May 5, 2009
I would much rather see the SEC take a direct approach to solving naked short selling problems.
Reinstating the uptick rule might make it more difficult to conduct massive naked short selling. However, I think a direct approach to law enforcement would be better.
There is a change to the law that would make it easier to stop the practice of naked short selling. As soon as a stock sale reaches the settlement deadline without a delivery of shares, then that person ought to be banned from any stock selling until the failure is rectified.
It would be much easier to prosecute a person for violating a simple order barring all stock sales from that person than it is to prove that a person's sale was a deliberate naked short sale. All attempts to get around the new law by creating multiple trading accounts would also be prosecutable.
Schapiro says that there is no 'specific empirical evidence' that the absence of the uptick rule fueled abnormal market volatiliy. However, abnormal market volatility is not the only ill that brings forth calls for enforcement of the rules.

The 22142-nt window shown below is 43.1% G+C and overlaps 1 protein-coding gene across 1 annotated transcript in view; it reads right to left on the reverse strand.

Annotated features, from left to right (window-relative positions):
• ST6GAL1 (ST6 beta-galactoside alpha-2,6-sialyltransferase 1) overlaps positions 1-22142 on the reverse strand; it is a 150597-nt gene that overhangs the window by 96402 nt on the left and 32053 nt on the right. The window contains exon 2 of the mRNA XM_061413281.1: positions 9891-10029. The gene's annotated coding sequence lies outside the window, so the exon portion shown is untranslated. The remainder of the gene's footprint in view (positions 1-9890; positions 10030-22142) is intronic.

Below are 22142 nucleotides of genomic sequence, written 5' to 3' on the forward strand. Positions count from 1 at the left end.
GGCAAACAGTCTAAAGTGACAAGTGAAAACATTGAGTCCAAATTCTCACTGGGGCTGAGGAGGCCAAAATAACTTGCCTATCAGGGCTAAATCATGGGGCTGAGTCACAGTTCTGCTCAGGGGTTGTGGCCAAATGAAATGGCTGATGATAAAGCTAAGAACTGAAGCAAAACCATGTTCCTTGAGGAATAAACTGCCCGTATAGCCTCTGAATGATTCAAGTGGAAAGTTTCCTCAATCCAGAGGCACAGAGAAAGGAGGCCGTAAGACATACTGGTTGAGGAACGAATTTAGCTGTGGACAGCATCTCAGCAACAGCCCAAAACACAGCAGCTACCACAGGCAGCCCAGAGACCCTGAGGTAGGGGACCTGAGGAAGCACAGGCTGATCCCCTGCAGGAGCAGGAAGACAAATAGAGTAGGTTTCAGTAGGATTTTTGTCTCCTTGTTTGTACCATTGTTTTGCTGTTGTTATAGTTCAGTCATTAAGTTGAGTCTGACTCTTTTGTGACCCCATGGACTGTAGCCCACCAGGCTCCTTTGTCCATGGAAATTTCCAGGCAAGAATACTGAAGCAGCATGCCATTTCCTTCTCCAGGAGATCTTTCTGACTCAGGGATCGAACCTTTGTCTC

Even if a small number of viable companies were driven out of business by naked short selling attacks, then the law ought to be enforced and the violators punished. This is a completely different issue from statistical measures of the overall volatility of the market as a whole.
People who owned shares, worked for the company, or did business with the company were harmed by the naked short selling attack. This harm is the kind from which we need the SEC to protect us.